The National Bituminous Coal Wage Agreement of 1950 between the United Mine Workers of America and the Bituminous Coal Operators Association is referred to as the Mechanization Agreement since it authorized extensive mechanization in union coal mines.
Mechanization had been increasing in the mines since the 1920s, but it was in the late 1940s that the United Mine Workers decided to actively encourage mechanization as a way to reorganize the industry. The decision had many ramifications. Mechanization would increase productivity and reduce costs, while forcing the marginal mines to close. Mechanization would strengthen the larger companies and the larger mines, since they had the resources to invest in machinery and the capacity and reserves to use the machinery efficiently.
Mining jobs were lost with the increased use of machines and the closing of inefficient mines. The strategy of the UMWA was that higher wages and better working conditions could occur only through mine mechanization and the employment trade-off was worth that price. Thus, faced with a declining market for coal from increased use of oil, UMWA President John L. Lewis decided in the late 1940s that the union would use its economic power to reorganize the industry and encourage mechanization. The result would be fewer miners working for higher wages.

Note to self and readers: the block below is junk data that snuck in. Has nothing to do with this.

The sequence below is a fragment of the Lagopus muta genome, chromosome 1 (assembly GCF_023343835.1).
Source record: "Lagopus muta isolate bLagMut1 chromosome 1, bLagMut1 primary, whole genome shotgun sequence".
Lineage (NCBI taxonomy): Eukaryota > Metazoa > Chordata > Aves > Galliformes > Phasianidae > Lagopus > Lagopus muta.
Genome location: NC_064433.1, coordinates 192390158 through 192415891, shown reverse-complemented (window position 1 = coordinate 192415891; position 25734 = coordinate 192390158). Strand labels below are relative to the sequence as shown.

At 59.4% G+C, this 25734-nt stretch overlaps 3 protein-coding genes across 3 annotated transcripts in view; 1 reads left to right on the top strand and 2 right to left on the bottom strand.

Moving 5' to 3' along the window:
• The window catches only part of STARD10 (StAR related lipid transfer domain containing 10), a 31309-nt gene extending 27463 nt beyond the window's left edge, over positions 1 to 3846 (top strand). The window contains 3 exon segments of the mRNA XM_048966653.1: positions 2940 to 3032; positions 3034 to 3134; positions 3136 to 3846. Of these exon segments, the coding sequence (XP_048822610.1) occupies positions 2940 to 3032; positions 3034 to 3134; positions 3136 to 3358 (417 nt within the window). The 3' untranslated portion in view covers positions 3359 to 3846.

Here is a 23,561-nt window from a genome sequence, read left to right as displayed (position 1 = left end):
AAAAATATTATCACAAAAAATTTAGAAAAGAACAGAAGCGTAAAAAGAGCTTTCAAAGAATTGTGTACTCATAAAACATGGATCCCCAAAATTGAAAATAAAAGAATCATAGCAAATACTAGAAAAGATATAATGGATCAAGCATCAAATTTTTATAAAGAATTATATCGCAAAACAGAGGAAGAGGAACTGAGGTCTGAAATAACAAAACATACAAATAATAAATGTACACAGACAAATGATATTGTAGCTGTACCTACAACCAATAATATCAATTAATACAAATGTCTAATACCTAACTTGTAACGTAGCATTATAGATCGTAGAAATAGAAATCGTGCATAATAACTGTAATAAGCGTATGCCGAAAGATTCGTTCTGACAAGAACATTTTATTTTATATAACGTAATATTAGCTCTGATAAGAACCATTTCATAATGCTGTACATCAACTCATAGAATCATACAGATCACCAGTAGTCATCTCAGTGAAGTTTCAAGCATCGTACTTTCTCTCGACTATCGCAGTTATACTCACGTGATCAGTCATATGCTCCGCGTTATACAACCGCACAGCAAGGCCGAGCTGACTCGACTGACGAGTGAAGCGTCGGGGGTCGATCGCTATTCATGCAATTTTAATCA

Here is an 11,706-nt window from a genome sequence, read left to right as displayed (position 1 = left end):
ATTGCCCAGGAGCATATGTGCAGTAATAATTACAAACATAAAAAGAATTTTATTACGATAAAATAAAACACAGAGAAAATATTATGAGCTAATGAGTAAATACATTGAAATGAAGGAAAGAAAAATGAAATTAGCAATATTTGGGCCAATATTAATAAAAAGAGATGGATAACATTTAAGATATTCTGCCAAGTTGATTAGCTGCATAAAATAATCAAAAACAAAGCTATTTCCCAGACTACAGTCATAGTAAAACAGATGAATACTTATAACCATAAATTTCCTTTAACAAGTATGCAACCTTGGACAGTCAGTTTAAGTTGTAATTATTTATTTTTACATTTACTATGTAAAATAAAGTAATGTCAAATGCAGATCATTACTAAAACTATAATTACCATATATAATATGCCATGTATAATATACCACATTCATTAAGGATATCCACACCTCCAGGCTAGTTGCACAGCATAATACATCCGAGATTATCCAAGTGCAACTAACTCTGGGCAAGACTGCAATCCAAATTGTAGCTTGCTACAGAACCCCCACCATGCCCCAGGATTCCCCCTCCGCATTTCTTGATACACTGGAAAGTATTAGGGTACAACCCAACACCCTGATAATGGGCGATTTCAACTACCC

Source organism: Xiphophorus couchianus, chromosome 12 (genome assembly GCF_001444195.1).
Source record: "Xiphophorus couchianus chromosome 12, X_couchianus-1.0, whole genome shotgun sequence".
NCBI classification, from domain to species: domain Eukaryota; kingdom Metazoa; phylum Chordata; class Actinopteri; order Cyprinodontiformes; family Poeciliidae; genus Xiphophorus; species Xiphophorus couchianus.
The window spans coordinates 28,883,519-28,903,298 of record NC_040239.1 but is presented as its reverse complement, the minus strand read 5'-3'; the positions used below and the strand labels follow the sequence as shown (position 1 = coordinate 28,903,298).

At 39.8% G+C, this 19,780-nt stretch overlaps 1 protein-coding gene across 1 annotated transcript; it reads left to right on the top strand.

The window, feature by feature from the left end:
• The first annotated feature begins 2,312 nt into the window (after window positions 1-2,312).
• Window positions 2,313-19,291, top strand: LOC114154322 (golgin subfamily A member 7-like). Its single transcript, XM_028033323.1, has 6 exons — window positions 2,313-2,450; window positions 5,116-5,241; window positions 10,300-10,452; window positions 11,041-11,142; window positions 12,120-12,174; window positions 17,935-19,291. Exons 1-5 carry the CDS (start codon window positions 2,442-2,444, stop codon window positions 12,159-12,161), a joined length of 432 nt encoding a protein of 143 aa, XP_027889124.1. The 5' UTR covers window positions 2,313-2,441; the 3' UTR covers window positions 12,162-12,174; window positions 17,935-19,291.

Immediately prior to the 1950 agreement, major coal companies representing the steel companies and northern operators came together and formed the BCOA. The UMWA and BCOA then negotiated the 1950 and future contracts based on the understanding that the union would not resist mechanization in exchange for being entitled to a share of the proceeds.
This Article was written by John David
Last Revised on October 20, 2010
David, John P. "Earnings, Health, Safety, and Welfare of Bituminous Coal Miners Since the Encouragement of Mechanization by the U.M.W.A." Ph.D. diss., West Virginia University, 1972.